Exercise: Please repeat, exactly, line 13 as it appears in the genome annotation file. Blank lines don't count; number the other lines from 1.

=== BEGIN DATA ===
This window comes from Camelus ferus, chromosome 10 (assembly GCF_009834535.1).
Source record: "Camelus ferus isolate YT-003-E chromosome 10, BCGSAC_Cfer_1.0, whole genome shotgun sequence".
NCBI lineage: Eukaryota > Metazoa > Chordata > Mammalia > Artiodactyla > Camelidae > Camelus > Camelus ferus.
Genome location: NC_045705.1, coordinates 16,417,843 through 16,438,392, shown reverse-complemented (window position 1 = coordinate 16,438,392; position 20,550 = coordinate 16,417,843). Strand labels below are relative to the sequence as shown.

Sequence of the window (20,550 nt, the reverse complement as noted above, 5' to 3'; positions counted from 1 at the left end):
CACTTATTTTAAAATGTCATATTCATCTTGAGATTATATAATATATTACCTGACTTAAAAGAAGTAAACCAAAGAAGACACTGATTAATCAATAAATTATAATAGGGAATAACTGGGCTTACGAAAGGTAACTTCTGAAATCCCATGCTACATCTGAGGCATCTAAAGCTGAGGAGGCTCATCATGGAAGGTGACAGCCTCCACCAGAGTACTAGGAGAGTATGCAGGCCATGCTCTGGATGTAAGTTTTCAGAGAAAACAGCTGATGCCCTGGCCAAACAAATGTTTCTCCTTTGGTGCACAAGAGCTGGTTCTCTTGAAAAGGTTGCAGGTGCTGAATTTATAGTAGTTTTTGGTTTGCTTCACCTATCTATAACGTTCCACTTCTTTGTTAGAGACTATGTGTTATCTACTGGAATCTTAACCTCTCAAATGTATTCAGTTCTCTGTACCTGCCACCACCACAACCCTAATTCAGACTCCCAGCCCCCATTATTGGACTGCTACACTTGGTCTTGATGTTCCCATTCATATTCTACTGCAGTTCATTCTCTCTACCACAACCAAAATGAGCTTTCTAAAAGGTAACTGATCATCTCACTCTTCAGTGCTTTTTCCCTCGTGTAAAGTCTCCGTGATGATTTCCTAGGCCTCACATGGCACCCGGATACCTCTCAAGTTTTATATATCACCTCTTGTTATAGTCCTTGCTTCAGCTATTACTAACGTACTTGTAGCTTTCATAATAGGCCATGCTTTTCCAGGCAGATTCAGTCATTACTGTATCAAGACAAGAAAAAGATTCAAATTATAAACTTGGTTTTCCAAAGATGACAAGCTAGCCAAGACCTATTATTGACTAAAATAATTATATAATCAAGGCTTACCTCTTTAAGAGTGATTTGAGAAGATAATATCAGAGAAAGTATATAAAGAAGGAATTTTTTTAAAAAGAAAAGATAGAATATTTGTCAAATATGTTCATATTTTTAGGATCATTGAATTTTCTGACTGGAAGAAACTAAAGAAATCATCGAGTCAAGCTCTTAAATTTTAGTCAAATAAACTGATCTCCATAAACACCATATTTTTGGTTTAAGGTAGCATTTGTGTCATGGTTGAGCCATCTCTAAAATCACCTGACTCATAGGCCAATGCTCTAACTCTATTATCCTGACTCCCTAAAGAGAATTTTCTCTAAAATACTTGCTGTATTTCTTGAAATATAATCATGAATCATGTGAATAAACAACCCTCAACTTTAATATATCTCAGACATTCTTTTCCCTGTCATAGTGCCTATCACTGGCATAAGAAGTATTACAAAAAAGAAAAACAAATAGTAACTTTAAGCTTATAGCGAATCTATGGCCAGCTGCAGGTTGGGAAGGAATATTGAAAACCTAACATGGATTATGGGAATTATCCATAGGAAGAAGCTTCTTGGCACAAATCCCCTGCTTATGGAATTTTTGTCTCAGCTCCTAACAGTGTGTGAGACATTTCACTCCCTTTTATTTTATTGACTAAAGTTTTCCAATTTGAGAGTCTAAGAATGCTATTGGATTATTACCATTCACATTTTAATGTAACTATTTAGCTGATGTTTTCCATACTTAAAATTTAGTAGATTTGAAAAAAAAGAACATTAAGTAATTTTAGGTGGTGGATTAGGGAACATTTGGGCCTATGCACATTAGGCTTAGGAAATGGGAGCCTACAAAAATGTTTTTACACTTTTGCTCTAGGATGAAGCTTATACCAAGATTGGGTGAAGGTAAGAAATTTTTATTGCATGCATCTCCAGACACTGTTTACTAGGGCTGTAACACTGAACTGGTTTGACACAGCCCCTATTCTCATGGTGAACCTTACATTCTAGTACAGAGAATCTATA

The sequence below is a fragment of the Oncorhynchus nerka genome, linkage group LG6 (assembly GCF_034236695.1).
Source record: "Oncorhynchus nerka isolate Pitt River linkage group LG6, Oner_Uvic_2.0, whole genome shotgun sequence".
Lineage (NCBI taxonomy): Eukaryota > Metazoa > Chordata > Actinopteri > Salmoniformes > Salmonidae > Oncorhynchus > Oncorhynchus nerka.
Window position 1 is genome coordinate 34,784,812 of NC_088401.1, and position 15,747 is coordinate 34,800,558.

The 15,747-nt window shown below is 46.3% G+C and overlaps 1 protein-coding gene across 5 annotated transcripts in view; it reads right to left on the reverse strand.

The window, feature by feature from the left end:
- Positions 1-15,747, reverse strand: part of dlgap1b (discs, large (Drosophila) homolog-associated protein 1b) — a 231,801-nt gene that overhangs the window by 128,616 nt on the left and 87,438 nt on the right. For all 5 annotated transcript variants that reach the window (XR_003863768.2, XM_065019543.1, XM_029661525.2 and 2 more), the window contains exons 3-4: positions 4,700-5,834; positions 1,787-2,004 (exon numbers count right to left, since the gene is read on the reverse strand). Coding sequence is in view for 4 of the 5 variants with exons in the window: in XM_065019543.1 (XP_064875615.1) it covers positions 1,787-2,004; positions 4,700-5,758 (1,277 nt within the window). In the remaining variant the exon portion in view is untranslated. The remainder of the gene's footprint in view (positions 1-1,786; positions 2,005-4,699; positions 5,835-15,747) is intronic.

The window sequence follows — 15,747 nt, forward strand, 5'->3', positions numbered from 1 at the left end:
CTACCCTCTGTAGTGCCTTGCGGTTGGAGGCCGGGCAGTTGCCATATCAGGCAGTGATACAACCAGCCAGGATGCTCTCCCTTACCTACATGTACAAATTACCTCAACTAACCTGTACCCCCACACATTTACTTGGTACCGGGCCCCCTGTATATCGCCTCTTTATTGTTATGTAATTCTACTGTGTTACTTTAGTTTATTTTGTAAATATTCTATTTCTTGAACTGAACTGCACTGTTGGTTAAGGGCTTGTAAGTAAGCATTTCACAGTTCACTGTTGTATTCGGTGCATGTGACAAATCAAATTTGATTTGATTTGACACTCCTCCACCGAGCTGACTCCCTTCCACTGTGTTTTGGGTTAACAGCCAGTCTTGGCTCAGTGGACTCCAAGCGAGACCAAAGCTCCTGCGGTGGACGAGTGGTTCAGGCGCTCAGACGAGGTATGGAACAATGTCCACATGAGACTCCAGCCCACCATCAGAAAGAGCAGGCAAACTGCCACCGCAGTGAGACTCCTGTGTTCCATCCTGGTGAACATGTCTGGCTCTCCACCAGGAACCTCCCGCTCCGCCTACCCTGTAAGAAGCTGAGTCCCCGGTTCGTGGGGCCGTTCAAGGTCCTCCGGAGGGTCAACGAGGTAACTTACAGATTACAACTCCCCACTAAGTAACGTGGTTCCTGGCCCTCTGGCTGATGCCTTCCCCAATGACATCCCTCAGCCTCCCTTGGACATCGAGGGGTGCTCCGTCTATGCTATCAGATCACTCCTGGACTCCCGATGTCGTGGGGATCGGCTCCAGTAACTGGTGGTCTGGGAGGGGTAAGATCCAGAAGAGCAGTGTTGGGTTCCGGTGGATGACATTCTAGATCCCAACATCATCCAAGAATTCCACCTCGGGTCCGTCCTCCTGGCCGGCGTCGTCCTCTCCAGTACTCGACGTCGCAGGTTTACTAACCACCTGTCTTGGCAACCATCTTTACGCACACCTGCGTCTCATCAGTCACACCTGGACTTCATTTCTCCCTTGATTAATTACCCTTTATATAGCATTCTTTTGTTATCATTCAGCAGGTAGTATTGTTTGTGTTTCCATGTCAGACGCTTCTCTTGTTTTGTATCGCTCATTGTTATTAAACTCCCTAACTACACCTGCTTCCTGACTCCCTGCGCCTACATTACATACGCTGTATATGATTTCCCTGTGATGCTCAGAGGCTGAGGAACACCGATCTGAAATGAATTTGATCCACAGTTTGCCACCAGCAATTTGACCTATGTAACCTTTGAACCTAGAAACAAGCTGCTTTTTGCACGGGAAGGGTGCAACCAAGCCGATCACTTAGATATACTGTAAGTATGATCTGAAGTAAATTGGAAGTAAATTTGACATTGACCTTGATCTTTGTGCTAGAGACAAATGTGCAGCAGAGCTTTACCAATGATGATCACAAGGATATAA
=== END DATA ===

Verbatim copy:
- Positions 1-15,747, reverse strand: part of dlgap1b (discs, large (Drosophila) homolog-associated protein 1b) — a 231,801-nt gene that overhangs the window by 128,616 nt on the left and 87,438 nt on the right. For all 5 annotated transcript variants that reach the window (XR_003863768.2, XM_065019543.1, XM_029661525.2 and 2 more), the window contains exons 3-4: positions 4,700-5,834; positions 1,787-2,004 (exon numbers count right to left, since the gene is read on the reverse strand). Coding sequence is in view for 4 of the 5 variants with exons in the window: in XM_065019543.1 (XP_064875615.1) it covers positions 1,787-2,004; positions 4,700-5,758 (1,277 nt within the window). In the remaining variant the exon portion in view is untranslated. The remainder of the gene's footprint in view (positions 1-1,786; positions 2,005-4,699; positions 5,835-15,747) is intronic.